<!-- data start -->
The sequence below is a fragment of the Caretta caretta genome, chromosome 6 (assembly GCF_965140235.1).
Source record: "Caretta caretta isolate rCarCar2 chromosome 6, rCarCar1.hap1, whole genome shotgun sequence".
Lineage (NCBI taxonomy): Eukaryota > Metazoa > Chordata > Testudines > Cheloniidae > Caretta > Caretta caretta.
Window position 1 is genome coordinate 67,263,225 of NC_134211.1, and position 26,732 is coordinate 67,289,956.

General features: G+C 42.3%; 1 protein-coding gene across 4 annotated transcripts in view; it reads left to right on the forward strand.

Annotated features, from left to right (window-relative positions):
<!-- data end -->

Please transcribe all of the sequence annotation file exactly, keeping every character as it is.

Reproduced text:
The sequence below is a fragment of the Caretta caretta genome, chromosome 6 (assembly GCF_965140235.1).
Source record: "Caretta caretta isolate rCarCar2 chromosome 6, rCarCar1.hap1, whole genome shotgun sequence".
Lineage (NCBI taxonomy): Eukaryota > Metazoa > Chordata > Testudines > Cheloniidae > Caretta > Caretta caretta.
Window position 1 is genome coordinate 67,263,225 of NC_134211.1, and position 26,732 is coordinate 67,289,956.

General features: G+C 42.3%; 1 protein-coding gene across 4 annotated transcripts in view; it reads left to right on the forward strand.

Annotated features, from left to right (window-relative positions):